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President-elect says hacking means sensitive information is best sent by hand - but ex-White House cybercrime adviser disagrees

Could Donald Trump’s impending presidency spell good news for America’s bike couriers?

That’s what you could be forgiven for thinking following comments made at the weekend about cyber security by the President-elect of the United States.

Responding to a question from a reporter about intelligence reports regarding Russian hacking during the election campaign, he said: "No computer is safe.”

He added: “It's very important, if you have something really important, write it out and have it delivered by courier."

Fox 5 News spoke with Kevin Bolger, a New York City bicycle courier who rides an average of 50 miles a day for courier business Cyclehawk delivering packages for clients including banks, fashion agencies and architects.

While he declined to share his thoughts about the President-elect’s politics – pay in the sector may be low, employment insecure, and business has dropped due to new technology, but we doubt your average courier is a Trump voter – he told the network that he agreed with his general point.

“You want to work with people you trust to move things that are important to you,” he said.

Not all are convinced that having important documents delivered by courier would be any safer than by sending them electronically, however.

In a column in the Chicago Tribune, Rex Huppke responded to Trump’s assertion that “Hacking is a very hard thing to prove,” with the words, “It’s also a very easy thing to avoid.”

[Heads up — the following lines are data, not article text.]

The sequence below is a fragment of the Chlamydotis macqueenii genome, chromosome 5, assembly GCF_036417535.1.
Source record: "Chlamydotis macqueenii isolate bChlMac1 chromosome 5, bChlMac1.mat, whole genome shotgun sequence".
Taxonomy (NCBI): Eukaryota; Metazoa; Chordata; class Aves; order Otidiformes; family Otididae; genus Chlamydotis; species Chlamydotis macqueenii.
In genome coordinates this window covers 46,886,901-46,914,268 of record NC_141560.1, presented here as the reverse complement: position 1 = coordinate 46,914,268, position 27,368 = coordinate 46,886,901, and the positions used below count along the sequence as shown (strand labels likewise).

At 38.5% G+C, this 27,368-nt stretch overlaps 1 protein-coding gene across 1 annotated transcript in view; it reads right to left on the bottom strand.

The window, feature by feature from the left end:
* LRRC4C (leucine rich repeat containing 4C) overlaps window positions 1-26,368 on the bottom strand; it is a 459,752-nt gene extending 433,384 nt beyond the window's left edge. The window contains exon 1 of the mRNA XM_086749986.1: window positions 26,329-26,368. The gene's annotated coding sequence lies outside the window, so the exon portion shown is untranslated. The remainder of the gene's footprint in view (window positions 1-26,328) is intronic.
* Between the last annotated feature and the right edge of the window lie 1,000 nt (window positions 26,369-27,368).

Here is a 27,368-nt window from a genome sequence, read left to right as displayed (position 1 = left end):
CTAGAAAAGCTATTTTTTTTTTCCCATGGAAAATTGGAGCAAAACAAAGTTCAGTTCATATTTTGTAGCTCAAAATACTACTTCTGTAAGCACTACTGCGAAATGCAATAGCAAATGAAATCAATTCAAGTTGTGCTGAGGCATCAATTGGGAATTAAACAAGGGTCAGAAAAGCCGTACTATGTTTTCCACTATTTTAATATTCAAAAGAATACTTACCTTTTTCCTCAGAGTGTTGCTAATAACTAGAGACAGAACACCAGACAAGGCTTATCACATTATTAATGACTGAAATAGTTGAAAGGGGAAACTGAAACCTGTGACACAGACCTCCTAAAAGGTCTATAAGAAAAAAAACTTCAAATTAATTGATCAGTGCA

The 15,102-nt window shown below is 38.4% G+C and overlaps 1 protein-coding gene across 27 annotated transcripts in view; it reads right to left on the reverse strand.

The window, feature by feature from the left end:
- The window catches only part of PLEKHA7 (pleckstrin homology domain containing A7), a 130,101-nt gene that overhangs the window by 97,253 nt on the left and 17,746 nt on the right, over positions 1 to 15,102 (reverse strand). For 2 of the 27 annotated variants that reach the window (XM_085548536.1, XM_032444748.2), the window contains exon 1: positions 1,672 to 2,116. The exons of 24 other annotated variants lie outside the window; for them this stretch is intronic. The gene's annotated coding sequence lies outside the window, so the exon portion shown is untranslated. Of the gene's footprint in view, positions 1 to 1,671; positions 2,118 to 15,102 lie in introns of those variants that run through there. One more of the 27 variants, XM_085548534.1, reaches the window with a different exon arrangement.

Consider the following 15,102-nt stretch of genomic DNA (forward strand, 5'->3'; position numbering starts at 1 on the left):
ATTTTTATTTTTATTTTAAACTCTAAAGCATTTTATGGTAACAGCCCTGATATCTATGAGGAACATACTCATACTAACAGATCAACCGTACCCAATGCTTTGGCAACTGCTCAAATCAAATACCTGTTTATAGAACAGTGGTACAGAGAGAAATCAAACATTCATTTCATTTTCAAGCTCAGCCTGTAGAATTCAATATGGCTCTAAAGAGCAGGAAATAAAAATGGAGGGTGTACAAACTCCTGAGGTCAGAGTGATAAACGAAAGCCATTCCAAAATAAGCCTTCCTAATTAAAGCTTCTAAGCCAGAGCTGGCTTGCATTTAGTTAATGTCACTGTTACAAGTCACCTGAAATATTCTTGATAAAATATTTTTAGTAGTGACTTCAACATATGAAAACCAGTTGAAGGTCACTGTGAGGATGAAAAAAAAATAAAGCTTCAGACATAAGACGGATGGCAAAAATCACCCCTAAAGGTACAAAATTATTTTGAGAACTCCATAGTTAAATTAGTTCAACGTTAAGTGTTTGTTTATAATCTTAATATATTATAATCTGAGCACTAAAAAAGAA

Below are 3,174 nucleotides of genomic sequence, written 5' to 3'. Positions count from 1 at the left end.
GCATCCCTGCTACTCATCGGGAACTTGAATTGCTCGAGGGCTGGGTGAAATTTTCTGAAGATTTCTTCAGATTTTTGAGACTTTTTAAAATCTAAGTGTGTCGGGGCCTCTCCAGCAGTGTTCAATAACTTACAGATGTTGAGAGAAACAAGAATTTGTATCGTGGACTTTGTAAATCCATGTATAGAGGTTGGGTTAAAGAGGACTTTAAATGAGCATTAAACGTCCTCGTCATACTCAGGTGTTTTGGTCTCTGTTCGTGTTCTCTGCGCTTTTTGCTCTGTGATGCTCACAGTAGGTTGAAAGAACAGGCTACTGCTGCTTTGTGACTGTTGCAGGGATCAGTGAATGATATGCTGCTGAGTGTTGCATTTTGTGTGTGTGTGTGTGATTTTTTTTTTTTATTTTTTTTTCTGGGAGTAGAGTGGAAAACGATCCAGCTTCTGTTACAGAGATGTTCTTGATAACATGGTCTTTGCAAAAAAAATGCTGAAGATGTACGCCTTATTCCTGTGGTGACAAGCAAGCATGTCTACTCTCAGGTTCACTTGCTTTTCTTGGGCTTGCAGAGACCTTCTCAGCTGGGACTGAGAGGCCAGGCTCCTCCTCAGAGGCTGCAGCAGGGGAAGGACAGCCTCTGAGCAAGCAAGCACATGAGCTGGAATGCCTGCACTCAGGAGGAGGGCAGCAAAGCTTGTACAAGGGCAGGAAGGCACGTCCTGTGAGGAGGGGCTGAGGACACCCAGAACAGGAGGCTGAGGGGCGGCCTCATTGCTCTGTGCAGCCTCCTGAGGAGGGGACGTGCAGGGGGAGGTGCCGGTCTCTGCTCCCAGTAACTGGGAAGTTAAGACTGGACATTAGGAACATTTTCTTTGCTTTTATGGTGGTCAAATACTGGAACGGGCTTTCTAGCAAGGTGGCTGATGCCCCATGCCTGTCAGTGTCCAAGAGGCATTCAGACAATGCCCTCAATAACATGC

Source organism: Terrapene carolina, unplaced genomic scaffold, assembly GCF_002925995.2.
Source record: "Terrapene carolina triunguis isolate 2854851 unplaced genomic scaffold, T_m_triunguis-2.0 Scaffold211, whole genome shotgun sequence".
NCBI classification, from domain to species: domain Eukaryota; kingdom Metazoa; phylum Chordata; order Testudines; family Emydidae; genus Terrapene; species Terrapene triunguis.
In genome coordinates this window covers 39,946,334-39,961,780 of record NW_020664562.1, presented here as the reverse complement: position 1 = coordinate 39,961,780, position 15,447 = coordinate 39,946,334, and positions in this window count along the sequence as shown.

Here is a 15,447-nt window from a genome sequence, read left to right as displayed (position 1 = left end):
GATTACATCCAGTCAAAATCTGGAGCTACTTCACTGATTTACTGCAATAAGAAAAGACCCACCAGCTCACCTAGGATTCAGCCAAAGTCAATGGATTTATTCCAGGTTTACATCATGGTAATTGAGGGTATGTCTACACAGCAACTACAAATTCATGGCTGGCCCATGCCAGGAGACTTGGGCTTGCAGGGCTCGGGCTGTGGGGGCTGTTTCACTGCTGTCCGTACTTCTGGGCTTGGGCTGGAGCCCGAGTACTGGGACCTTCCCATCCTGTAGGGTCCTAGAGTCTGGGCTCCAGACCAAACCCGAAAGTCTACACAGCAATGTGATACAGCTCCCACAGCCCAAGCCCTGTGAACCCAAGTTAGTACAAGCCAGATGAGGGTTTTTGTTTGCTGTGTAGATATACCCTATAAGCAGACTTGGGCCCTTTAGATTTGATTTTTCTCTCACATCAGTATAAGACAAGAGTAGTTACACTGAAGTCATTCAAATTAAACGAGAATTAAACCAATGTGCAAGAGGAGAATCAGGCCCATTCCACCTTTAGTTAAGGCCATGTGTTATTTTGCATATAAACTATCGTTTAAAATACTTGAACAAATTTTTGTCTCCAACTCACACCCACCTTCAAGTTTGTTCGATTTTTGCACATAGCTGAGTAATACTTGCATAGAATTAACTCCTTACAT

Huppke added: “Just write your most private thoughts on paper and hand that paper to a young, underpaid person with a messenger bag and hope a foreign power hasn't offered that person money or a six-pack of craft beer in exchange for your aforementioned most private thoughts.”

That’s assuming, of course, you’re not being chased by a corrupt cop eager to retrieve the document you have on you – the plot of the 2012 movie, Premium Rush, in which Danny MacAskill was a stunt double.

While Trump’s scepticism about the value of the intelligence services is well-documented – not least in tweets to his 18 million-plus followers on Twitter – a former cybersecurity adviser to the National Security Council told the Washington Post that electronic communications are here to stay.

Ari Schwartz said: "We're not going back to the world of couriers and letter-writing; we're going to continue to do things online.

“There are ways to do it where you can manage risk, and that's really what the goal should be here — to get to the point where we can have the efficiencies and the benefits and still be secure."

Cyber-hacking apart, should the doom-mongers over the incoming president foreign policies be proved right, it could turn out that bicycles could become the transport of choice for anyone left alive post-Armageddon.

 

Born in Scotland, Simon moved to London aged seven and now lives in the Oxfordshire Cotswolds with his miniature schnauzer, Elodie. He fell in love with cycling one Saturday morning in 1994 while living in Italy when Milan-San Remo went past his front door. A daily cycle commuter in London back before riding to work started to boom, he's been news editor at road.cc since 2009. Handily for work, he speaks French and Italian. He doesn't get to ride his Colnago as often as he'd like, and freely admits he's much more adept at cooking than fettling with bikes.